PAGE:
Edna Gicovi is a psychotherapist/trainer at CVT Nairobi.
It’s early on a Tuesday morning. Michel*, a refugee from Burundi, sits inside a church building staring blankly at his phone. He is not here for an early morning church service. He spent the night here. This is his current home as he has been unable to pay his rent since the start of the COVID-19 pandemic in Kenya. The pastor at the church lets him sleep here, though with constant reminders that he cannot continue to stay for too long. Sometimes he is lucky to get one meal out of a few congregants who come to pray in the church. Frequent well-being checks from his counsellor at the Center for Victims of Torture (CVT), and wandering around the neighbourhood, at times spending time with a few people known to him in the community around the church, have somewhat kept him going though in the midst of this difficult struggle.
“My clients were excited to hear that there was a food distribution in their community but they were very disappointed to get there and have their IDs demanded so that they could get this assistance. They left empty handed as the food is only being distributed to Kenyans,” says a CVT counsellor. His clients are from Somalia and Ethiopia and reside in Nairobi’s Eastleigh area.
The Ministry of Health had previously declared Eastleigh a COVID-19 hotspot and the area was under a partial lockdown for 30 days after numerous infections were found there. This had made life rather difficult for Eastleigh residents, including CVT clients who rely on daily earnings from their small businesses. The lock down and cessation of movement were however lifted on the 6th of June.
The COVID-19 pandemic reached Kenya in March 2020 with the initial cases reported in the capital city, Nairobi. Urban refugees and asylum seekers living in Nairobi have been greatly affected by the pandemic. Many of CVT’s clients who would support themselves and their families through casual work no longer have jobs. In addition, those who were running small businesses like hawking fabric, second hand clothes or selling vegetables or coffee are also struggling to maintain these businesses due to government restrictions.
In the midst of the pandemic, CVT in Nairobi has strived to continue providing direct services remotely to ensure that its clients are supported. Since the suspension of the regular therapy and physiotherapy group and individual sessions, CVT Nairobi has adapted its interventions in various ways to meet its clients’ needs.
CVT psychosocial counsellors and physiotherapists have been doing weekly well-being checks through phone calls for some of their most vulnerable clients. With time, these well-being checks have given way to telecounselling and remote physiotherapy support for clients experiencing high levels of anxiety or distress and physical challenges, owing to the current COVID-19 situation as well as a result of past traumatic events.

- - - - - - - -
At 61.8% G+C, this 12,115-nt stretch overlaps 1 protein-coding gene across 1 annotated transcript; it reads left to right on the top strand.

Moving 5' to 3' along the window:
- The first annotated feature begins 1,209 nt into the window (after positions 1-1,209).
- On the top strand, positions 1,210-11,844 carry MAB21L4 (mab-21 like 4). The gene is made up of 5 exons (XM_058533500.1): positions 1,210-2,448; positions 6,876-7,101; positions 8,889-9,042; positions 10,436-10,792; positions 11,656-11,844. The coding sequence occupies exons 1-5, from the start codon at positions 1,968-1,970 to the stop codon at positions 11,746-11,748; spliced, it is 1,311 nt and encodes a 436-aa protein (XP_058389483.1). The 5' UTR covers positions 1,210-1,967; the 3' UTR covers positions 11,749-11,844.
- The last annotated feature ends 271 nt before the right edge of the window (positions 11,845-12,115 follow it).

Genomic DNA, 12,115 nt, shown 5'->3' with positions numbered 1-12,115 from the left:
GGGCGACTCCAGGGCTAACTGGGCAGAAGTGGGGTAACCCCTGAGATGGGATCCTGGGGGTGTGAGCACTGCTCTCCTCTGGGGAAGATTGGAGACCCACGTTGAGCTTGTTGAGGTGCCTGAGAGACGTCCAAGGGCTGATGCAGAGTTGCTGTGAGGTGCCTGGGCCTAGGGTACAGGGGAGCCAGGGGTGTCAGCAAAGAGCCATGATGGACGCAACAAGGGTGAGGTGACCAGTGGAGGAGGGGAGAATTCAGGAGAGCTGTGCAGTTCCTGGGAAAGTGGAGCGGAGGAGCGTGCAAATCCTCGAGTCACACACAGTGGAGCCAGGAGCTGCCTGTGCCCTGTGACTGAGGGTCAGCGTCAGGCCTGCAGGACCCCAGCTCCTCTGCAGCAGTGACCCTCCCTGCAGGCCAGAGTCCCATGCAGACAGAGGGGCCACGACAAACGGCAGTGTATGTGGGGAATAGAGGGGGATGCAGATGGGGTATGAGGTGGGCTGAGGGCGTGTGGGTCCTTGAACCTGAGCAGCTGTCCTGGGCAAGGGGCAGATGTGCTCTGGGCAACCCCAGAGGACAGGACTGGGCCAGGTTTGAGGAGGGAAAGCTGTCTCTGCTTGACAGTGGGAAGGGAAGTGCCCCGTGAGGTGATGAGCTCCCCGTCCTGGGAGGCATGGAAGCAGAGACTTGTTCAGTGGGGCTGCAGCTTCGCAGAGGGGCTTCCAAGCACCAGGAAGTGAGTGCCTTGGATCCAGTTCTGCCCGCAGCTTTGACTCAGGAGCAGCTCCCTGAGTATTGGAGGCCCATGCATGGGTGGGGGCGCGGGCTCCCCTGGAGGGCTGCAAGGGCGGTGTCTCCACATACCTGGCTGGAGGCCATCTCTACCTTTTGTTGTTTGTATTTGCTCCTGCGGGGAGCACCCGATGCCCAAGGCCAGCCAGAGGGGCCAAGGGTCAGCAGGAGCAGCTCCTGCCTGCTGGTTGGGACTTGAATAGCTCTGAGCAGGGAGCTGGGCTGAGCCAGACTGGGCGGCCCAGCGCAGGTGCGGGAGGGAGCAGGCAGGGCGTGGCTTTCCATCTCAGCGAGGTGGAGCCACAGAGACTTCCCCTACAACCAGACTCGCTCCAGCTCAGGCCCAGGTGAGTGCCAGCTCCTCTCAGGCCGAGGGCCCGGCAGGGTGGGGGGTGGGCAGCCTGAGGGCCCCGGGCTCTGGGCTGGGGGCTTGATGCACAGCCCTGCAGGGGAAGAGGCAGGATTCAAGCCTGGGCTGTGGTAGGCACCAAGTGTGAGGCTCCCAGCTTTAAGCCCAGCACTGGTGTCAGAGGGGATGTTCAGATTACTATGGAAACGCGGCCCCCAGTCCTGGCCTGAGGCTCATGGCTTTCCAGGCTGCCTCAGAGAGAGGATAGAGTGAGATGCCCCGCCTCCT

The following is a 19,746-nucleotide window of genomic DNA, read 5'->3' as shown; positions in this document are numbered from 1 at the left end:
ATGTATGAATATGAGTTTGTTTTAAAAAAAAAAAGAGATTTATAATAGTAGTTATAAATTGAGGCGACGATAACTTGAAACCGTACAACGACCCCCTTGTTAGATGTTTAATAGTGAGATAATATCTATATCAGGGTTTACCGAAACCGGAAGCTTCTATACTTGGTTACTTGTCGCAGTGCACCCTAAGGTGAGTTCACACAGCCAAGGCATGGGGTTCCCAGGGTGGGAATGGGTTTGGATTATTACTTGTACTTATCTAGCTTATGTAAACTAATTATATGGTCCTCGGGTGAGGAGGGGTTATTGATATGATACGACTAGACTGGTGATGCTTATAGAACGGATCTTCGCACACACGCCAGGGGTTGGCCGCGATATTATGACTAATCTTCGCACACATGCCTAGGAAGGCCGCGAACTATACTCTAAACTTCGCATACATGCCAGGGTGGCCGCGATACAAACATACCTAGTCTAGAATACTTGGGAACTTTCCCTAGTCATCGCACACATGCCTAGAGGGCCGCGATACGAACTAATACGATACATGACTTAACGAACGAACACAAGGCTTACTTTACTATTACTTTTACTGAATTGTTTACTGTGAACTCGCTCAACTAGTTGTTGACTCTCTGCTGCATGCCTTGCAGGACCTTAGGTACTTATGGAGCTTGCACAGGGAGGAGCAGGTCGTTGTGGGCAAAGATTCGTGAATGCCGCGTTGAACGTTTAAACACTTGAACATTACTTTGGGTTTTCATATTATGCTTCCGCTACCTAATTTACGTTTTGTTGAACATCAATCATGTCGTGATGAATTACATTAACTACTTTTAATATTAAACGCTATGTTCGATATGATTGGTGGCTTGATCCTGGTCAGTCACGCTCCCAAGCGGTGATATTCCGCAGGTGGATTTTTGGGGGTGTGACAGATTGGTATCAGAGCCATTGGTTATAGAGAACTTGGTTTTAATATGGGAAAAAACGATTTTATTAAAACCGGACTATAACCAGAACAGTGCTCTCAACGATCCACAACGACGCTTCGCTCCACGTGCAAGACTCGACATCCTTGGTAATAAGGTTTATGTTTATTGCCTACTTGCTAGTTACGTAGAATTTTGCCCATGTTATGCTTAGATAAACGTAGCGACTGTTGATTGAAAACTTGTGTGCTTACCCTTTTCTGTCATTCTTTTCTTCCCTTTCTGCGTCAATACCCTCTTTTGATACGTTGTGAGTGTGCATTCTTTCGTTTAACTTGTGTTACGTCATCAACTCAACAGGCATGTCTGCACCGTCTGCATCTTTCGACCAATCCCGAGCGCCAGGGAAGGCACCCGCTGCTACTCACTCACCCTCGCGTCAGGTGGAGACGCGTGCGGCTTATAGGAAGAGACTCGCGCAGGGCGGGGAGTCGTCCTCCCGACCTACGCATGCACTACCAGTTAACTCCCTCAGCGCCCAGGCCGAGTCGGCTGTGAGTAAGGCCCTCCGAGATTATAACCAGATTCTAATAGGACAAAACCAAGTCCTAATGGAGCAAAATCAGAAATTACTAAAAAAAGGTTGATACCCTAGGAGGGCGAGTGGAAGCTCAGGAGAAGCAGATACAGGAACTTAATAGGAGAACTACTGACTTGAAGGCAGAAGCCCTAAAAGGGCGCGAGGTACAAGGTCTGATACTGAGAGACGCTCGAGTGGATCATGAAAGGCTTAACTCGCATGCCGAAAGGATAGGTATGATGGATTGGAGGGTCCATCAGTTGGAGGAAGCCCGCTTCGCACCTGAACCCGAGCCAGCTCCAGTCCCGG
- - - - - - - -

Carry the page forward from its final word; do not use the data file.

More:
“The clients have really appreciated the fact that we are reaching out to them and that we are concerned about their welfare even at this time,” says one of the counsellors. This sense of gratitude from the clients and knowing that they are playing their part to support clients during a rather uncertain time are among the factors that have kept the counsellors in CVT’s Nairobi program motivated. However, offering remote psychological support to clients in the face of very dire circumstances has not been without its challenges.
“One of the most common issues facing clients at this time is a struggle with basic needs and the expectation that CVT could do something more to support them,” says a CVT Nairobi counsellor. This particular challenge has made it difficult to support some clients psychologically during this time.
“Some weeks ago it took me three days to reach one of my clients. His phone would ring and he wouldn’t answer. He also wouldn’t respond to my messages,” says the counsellor. “I decided to try one more time before deciding that I would call him the next week and he answered. When we spoke, he said he didn’t answer my calls because he didn’t know what to say to me as his situation remains the same. He has seven kids at home—the youngest is two—he had to stop hawking shoes in the evenings as a result of the 7 p.m. curfew, and he is unable to feed his family or pay his rent.”
“Sometimes I call one of my clients and I can hear her young children crying in the background. She tells me it’s because they are hungry. It’s heartbreaking,” says another counsellor.
Nevertheless, all is not lost as CVT Nairobi has a social worker on staff who is responsible for ensuring that CVT clients can receive other forms of assistance that are not offered by CVT. Through the social worker, a number of referrals are made to various refugee agencies and community- and faith-based organizations for livelihood support as well as medical assistance during this time. Every successful referral is a cause for celebration during this unusual time.
*Names and some details have been changed for safety and to protect identity.